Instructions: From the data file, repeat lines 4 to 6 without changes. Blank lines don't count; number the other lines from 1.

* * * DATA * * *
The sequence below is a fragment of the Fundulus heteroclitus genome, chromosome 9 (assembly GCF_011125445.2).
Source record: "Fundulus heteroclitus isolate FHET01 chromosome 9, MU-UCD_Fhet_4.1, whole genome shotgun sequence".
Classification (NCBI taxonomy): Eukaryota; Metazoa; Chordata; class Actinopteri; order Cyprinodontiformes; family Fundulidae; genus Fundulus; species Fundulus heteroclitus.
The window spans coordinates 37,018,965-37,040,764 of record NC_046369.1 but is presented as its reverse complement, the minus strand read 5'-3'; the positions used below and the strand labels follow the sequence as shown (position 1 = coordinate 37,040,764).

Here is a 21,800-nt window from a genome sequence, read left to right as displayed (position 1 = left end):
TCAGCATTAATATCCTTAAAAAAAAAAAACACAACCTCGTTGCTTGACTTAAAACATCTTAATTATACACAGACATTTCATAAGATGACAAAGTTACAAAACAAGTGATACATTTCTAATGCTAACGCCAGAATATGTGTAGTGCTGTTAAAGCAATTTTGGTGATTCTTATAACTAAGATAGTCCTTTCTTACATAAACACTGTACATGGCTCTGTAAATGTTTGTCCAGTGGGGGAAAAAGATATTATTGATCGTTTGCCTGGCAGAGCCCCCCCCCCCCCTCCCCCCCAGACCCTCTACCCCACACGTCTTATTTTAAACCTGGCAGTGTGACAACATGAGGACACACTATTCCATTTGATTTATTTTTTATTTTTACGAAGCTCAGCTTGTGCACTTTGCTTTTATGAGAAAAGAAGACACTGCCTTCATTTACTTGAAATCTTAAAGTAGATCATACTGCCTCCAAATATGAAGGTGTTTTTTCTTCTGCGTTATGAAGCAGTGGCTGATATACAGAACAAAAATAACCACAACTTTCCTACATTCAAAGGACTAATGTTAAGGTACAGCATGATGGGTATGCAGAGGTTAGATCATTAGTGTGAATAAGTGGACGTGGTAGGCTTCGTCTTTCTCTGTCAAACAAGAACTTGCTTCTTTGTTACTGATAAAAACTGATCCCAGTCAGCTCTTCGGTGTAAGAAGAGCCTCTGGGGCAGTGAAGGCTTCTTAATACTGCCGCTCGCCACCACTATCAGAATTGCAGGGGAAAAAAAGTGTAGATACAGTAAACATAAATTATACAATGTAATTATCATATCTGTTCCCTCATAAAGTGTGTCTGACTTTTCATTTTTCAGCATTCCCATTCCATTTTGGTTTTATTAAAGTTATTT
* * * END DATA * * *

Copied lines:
The window spans coordinates 37,018,965-37,040,764 of record NC_046369.1 but is presented as its reverse complement, the minus strand read 5'-3'; the positions used below and the strand labels follow the sequence as shown (position 1 = coordinate 37,040,764).

Here is a 21,800-nt window from a genome sequence, read left to right as displayed (position 1 = left end):
TCAGCATTAATATCCTTAAAAAAAAAAAACACAACCTCGTTGCTTGACTTAAAACATCTTAATTATACACAGACATTTCATAAGATGACAAAGTTACAAAACAAGTGATACATTTCTAATGCTAACGCCAGAATATGTGTAGTGCTGTTAAAGCAATTTTGGTGATTCTTATAACTAAGATAGTCCTTTCTTACATAAACACTGTACATGGCTCTGTAAATGTTTGTCCAGTGGGGGAAAAAGATATTATTGATCGTTTGCCTGGCAGAGCCCCCCCCCCCCCTCCCCCCCAGACCCTCTACCCCACACGTCTTATTTTAAACCTGGCAGTGTGACAACATGAGGACACACTATTCCATTTGATTTATTTTTTATTTTTACGAAGCTCAGCTTGTGCACTTTGCTTTTATGAGAAAAGAAGACACTGCCTTCATTTACTTGAAATCTTAAAGTAGATCATACTGCCTCCAAATATGAAGGTGTTTTTTCTTCTGCGTTATGAAGCAGTGGCTGATATACAGAACAAAAATAACCACAACTTTCCTACATTCAAAGGACTAATGTTAAGGTACAGCATGATGGGTATGCAGAGGTTAGATCATTAGTGTGAATAAGTGGACGTGGTAGGCTTCGTCTTTCTCTGTCAAACAAGAACTTGCTTCTTTGTTACTGATAAAAACTGATCCCAGTCAGCTCTTCGGTGTAAGAAGAGCCTCTGGGGCAGTGAAGGCTTCTTAATACTGCCGCTCGCCACCACTATCAGAATTGCAGGGGAAAAAAAGTGTAGATACAGTAAACATAAATTATACAATGTAATTATCATATCTGTTCCCTCATAAAGTGTGTCTGACTTTTCATTTTTCAGCATTCCCATTCCATTTTGGTTTTATTAAAGTTATTT